While animal and human studies involving resistant starch have shown the ability to change the gut microbiota and reduce the amount of uremic toxins, there are limited studies in individuals with CKD . However, in one study conducted in individuals with CKD on dialysis, a reduction in uremic toxins following high-amylose cornstarch consumption for 6 weeks was observed . High-amylose cornstarch is ~ 60% resistant starch by dry weight, whereas the RPS to be used in this proposal is ~ 70% resistant starch and ~ 10% other dietary fibres .
To our knowledge, no studies have investigated the effects of RPS as a prebiotic in individuals with CKD before the onset of dialysis.
The clinical trial is exploratory and will follow a 2-period double-blind cross-over design. The allocation ratio will be 1:1. It will take place at the Chronic Disease Innovation Centre (CDIC) at Seven Oaks General Hospital in Winnipeg, Canada. The study protocol flow chart is shown in Fig. 1. This trial will be conducted in compliance with Good Clinical Practice (GCP) and all local and national guidelines.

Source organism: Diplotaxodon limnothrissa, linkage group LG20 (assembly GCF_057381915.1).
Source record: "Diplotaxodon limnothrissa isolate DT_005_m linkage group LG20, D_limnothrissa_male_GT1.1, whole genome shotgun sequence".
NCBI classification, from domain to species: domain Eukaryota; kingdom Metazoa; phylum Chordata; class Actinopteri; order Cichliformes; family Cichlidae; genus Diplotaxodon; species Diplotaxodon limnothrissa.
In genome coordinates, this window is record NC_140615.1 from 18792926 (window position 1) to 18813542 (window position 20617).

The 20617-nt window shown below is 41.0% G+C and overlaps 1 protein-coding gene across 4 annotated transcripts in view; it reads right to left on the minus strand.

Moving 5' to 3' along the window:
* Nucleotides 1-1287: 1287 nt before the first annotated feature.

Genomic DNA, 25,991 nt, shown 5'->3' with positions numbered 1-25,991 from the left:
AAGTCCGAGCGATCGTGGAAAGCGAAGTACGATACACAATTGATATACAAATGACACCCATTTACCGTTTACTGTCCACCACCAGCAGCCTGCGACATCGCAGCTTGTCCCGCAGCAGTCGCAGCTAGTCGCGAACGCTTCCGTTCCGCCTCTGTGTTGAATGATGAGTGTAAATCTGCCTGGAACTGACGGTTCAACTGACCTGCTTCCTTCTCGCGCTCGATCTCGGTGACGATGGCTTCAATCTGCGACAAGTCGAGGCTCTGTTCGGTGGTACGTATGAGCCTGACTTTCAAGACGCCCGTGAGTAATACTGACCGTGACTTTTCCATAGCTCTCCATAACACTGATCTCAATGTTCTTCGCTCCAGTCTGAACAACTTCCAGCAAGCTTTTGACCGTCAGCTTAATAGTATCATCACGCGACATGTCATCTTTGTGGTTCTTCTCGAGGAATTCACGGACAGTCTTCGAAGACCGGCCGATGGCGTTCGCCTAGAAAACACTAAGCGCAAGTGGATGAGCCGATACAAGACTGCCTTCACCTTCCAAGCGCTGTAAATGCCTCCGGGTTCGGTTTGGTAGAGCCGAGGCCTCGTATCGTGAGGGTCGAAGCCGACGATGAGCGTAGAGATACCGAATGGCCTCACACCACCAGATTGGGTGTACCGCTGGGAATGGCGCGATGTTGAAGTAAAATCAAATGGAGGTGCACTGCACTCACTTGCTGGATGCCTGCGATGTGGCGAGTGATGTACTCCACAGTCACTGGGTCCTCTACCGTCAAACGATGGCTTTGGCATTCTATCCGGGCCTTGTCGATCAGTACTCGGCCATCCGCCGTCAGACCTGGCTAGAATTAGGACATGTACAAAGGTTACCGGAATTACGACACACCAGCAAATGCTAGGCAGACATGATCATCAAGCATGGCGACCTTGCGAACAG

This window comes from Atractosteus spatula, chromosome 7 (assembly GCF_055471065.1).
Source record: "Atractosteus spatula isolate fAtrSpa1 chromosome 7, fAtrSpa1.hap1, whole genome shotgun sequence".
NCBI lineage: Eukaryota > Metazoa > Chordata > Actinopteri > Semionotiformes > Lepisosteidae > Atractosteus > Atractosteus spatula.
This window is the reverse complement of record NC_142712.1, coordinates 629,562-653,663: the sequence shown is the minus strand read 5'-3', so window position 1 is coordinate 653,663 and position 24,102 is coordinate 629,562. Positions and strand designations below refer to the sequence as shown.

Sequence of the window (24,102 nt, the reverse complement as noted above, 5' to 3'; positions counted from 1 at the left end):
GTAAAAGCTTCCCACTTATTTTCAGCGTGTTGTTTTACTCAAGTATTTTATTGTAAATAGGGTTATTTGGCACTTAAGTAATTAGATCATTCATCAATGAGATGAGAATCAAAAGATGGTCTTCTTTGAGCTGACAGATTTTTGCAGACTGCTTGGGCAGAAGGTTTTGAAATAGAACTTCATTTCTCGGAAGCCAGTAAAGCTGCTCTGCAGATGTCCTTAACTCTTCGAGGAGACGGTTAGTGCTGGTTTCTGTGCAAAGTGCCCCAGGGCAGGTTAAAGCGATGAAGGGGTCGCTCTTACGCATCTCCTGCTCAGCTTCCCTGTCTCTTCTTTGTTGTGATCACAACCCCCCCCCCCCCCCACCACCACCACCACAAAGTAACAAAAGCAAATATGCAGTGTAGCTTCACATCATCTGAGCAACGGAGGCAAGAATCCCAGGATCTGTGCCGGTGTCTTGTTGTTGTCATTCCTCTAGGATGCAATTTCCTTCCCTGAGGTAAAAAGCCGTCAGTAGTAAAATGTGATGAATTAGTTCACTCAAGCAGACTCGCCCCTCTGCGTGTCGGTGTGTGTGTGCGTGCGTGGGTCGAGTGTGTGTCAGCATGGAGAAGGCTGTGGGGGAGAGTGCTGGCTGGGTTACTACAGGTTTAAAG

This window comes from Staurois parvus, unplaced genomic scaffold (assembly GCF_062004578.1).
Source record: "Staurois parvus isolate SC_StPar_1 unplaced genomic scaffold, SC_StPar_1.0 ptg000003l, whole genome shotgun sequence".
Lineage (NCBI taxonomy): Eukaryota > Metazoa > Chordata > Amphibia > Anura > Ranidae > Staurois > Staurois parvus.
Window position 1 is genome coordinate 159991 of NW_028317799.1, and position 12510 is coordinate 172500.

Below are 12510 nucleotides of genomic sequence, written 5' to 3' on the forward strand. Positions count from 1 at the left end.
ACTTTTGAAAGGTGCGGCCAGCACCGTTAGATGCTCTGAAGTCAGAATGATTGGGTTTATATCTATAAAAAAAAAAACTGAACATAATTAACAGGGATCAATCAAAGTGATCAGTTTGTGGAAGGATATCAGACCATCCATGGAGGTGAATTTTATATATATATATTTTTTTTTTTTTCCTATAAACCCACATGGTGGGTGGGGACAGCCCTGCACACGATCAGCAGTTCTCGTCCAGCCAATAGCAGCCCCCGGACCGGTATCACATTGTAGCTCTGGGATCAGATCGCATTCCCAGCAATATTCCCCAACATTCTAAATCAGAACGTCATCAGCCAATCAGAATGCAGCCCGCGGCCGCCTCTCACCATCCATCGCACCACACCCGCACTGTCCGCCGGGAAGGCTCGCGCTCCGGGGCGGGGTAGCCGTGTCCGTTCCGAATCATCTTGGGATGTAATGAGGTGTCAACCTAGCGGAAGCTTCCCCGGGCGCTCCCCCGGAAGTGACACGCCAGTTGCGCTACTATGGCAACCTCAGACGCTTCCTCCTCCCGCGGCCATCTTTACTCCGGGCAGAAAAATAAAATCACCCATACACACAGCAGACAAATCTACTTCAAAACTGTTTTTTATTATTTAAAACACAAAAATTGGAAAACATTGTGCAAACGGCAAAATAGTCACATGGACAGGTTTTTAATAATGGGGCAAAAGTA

Participants will consent to follow a 26-week study regimen. Each participant will receive 2 sachets per day containing either 15 g of RPS (MSPrebiotic, resistant potato starch treatment) or 15 g cornstarch (Amioca TF, digestible starch control). The powder in the sachets will be mixed in water and consumed, one sachet in the morning and one before bed. Participants will be instructed to consume the investigational product at least 2 h prior to or after taking any medication.
For the first 2 weeks, participants will go through a run-in period, where they will all receive the cornstarch control. During weeks 3 to 12 (period 1), participants will receive either RPS or cornstarch. The first treatment received will be determined by a randomization procedure. During weeks 13 to 16, participants will undergo a washout period where they will all consume cornstarch. During weeks 17 and 26 (period 2), participants will receive the treatment they did not previously consume (RPS or cornstarch, respectively).